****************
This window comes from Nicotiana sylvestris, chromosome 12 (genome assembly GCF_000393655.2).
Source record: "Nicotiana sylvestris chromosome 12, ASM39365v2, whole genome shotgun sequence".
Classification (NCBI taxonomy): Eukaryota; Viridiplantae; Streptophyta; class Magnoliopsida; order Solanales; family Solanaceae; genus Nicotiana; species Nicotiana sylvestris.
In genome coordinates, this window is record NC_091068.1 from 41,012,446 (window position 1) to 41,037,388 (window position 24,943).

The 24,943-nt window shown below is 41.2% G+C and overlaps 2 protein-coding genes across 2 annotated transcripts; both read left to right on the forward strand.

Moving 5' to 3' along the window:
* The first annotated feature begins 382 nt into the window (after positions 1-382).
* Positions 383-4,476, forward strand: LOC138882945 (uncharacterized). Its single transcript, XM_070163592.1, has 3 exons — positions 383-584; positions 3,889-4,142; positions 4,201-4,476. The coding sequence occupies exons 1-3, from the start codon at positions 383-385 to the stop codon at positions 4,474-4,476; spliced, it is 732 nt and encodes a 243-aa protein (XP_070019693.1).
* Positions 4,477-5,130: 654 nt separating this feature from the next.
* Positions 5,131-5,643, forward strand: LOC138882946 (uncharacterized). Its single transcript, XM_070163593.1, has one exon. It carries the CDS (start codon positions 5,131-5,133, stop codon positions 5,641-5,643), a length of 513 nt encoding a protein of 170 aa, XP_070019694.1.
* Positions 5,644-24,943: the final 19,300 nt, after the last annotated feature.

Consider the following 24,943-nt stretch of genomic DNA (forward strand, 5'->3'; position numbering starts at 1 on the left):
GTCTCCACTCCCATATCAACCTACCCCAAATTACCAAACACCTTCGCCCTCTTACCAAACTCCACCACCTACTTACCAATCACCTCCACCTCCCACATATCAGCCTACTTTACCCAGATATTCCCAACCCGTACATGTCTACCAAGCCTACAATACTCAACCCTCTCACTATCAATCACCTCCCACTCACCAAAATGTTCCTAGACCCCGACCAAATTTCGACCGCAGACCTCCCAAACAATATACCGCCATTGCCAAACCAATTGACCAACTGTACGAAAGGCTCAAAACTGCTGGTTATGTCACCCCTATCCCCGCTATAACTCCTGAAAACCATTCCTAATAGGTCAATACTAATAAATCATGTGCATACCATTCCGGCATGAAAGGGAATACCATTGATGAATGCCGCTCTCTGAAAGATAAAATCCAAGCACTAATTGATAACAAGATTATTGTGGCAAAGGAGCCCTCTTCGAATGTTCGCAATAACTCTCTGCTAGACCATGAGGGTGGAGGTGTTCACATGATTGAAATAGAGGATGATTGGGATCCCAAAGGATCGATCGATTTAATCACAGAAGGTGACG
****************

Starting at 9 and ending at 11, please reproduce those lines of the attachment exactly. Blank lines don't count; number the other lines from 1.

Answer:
* Positions 4,477-5,130: 654 nt separating this feature from the next.
* Positions 5,131-5,643, forward strand: LOC138882946 (uncharacterized). Its single transcript, XM_070163593.1, has one exon. It carries the CDS (start codon positions 5,131-5,133, stop codon positions 5,641-5,643), a length of 513 nt encoding a protein of 170 aa, XP_070019694.1.
* Positions 5,644-24,943: the final 19,300 nt, after the last annotated feature.